Environmental Tipping Points

July 2015

Encouraging Good Condo Behaviour

A primary goal of condo boards and management is to encourage good behaviour in their community.

We want people living in our community to enjoy life, to be enthusiastic about where they live and to recognize their role in maintaining the community. We do not want people to discard trash wherever they desire, be disruptive to others or to cause damage. Condo rules exist in part to prevent actions which are undesirable to the community.

But what can be done to encourage people to act in a positive way?

Research offers two methods utilized by large organizations that can help condo communities.

Environmental Tipping Point

An Environmental Tipping Point describes the point where things or actions change. It is a threshold where undesirable actions can be converted to desirable actions. It is identifying minor things we can change that can have dramatic effects on how people behave to encourage good behaviour.

There is a wealth of research showing that identifying environmental tipping points and affecting them is an effective way to promote good behaviour.

Toronto is a cleaner city and with less crime than most. It is not coincidental that the City cleans streets and does not allow graffiti to proliferate. It is also not coincidental that police are respected and have a good relationship with the public. These are the result of environmental tipping points that the City has chosen to leverage.

When someone sees trash on the street they eventually consider the practice to be acceptable. When trash is not visible, discarding trash is less acceptable and people are less likely to do so. So the City cleans the streets and provides trash receptacles.

Environmental Tipping Points can effectively be used in condo communities where a building’s residents are expected to get along. The goal is to identify and change the signals that encourage inappropriate behaviour through skillful use of group power. It relies on the fact that most people are susceptible to peer pressure and social norms.

  • Allowing cigarette butts to be visible on the ground near doorways is a sign that smoking and discarding butts on the ground is acceptable. Clean up the area and post signs to inform that this practice is unacceptable. Ask residents to inform management when problems arise.
  • Trash laying on the ground, open trash receptacles, unwanted items sitting in open areas for days and the smell of garbage are all signs that a clean living environment is not a priority. A proactive approach to cleanliness increases the desirability and value of a property. It can also save money for the condo corporation by discouraging actions that increase cleaning and maintenance costs.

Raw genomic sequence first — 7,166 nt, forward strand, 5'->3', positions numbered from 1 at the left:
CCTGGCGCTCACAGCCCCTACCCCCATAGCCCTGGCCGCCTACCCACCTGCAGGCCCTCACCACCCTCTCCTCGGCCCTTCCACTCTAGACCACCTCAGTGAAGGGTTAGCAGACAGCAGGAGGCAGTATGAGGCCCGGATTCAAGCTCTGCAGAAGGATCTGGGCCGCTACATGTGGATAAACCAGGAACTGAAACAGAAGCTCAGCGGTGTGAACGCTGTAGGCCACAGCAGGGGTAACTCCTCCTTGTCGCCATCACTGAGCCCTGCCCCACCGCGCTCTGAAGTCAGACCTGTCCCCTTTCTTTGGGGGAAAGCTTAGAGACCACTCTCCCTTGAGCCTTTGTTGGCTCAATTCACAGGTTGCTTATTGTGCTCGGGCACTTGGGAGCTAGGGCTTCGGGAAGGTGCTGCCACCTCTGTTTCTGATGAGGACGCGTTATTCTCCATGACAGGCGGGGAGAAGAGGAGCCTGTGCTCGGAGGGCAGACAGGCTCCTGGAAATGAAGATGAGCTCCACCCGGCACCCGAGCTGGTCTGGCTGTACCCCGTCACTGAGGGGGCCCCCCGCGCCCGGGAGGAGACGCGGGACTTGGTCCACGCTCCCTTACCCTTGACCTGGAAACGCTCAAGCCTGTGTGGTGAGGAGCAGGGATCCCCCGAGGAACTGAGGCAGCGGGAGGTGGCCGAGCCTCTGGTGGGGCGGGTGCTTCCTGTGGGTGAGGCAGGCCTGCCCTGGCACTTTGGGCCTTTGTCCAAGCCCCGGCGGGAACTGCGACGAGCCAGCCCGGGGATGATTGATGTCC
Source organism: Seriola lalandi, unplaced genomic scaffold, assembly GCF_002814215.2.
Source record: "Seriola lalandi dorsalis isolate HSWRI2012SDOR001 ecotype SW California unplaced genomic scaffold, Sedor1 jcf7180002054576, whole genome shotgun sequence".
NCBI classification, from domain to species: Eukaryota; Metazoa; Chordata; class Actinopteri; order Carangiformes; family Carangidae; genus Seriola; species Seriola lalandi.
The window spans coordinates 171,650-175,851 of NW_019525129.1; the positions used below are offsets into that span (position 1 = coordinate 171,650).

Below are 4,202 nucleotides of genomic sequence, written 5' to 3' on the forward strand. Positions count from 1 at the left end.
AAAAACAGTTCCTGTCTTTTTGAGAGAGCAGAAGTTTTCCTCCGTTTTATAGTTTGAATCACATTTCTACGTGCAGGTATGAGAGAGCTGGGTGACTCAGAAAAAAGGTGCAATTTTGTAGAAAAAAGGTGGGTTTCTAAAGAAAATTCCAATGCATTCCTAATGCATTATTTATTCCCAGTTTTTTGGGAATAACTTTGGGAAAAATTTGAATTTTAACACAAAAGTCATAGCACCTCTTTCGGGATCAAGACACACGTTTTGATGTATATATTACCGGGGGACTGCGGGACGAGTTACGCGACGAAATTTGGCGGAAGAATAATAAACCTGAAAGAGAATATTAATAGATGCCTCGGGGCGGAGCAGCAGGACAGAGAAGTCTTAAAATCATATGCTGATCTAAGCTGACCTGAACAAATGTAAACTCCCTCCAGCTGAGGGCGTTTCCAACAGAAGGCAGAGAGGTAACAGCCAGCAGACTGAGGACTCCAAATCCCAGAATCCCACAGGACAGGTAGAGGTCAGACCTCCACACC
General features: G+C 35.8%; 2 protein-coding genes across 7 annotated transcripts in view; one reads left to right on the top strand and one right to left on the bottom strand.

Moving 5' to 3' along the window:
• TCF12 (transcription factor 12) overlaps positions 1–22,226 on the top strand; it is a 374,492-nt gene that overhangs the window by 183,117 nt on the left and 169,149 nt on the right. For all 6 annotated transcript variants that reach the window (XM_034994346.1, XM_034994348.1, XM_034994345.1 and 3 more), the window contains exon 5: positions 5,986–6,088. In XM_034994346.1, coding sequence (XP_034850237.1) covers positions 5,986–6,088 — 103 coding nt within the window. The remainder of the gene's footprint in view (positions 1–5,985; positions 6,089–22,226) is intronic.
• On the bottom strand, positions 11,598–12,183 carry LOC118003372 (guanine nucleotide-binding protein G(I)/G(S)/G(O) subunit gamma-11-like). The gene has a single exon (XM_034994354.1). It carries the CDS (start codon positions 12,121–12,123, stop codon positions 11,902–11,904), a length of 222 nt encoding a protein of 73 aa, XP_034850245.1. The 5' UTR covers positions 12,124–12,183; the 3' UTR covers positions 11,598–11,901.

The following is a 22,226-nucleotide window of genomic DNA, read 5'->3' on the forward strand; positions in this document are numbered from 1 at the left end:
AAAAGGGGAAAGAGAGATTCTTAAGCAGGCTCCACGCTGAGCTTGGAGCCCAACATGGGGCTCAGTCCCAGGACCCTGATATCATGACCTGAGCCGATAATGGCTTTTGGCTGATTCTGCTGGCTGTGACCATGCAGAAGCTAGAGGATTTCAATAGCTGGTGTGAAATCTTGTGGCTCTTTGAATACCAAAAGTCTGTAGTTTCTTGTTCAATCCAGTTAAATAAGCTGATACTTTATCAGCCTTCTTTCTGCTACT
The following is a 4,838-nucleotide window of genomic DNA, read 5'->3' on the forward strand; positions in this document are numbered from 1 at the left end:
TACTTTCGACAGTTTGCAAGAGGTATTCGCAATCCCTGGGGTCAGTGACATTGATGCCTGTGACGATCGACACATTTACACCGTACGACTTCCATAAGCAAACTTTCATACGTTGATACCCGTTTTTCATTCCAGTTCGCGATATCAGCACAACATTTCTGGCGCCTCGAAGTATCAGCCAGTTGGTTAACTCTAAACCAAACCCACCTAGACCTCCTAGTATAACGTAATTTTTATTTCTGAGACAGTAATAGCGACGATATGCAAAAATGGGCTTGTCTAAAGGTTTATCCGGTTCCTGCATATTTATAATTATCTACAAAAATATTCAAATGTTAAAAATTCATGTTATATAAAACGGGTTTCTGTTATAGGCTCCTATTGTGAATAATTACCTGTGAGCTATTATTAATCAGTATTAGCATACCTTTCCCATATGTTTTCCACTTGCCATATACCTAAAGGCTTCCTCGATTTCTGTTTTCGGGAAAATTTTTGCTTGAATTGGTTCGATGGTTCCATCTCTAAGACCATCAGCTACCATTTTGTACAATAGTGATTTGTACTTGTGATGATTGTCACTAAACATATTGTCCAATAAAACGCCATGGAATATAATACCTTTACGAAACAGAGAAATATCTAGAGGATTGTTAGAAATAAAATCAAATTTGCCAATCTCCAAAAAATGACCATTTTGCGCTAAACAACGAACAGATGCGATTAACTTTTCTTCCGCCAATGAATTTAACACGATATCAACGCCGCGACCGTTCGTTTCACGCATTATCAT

• A Party Room, lounge and activities rooms that are unclean, poorly lit or have furniture strewn about are not inviting places for people to congregate. Maintaining such areas in a clean and ready state invites residents to congregate and socialize.

The Magic Number 7 – Limits of Working Memory

There is a limit on our capacity to process information.

Everyone has a limit on the amount of information they can remember. This is called working memory and the limit for most people is about seven. This seems to be a physical limitation and is the reason why telephone numbers are seven digits. When telephones came to be in use, telephone companies wanted the largest possible number of digits for as large a capacity as possible while still being easy for people to remember. Any larger than seven digits was considered beyond the capacity of most people to remember and would have resulted in many more wrong numbers being dialed.

Condo Rules of 30-70 pages are too much for most to remember. Instead of expecting people to remember things they cannot remember, it makes more sense to post the most important rules in the areas of most impact. If access doors are closed at certain times, post a notice at these doors.

Recycling and organics collection in condos is one area where The Magic Number 7 could be helpful. There are too many items and categories about what goes into recycling and organics collection bins for the normal person to remember. While this information may be available on web sites and material distributed by the city, or periodic postings in the building, such materials are generally inaccessible at the time this information is needed. For people to properly dispose of recycling and organic materials, details about what goes where should be available at the point of disposal. Multiple disposal points, while convenient for some, is unlikely to facilitate proper disposal of recycling and organics.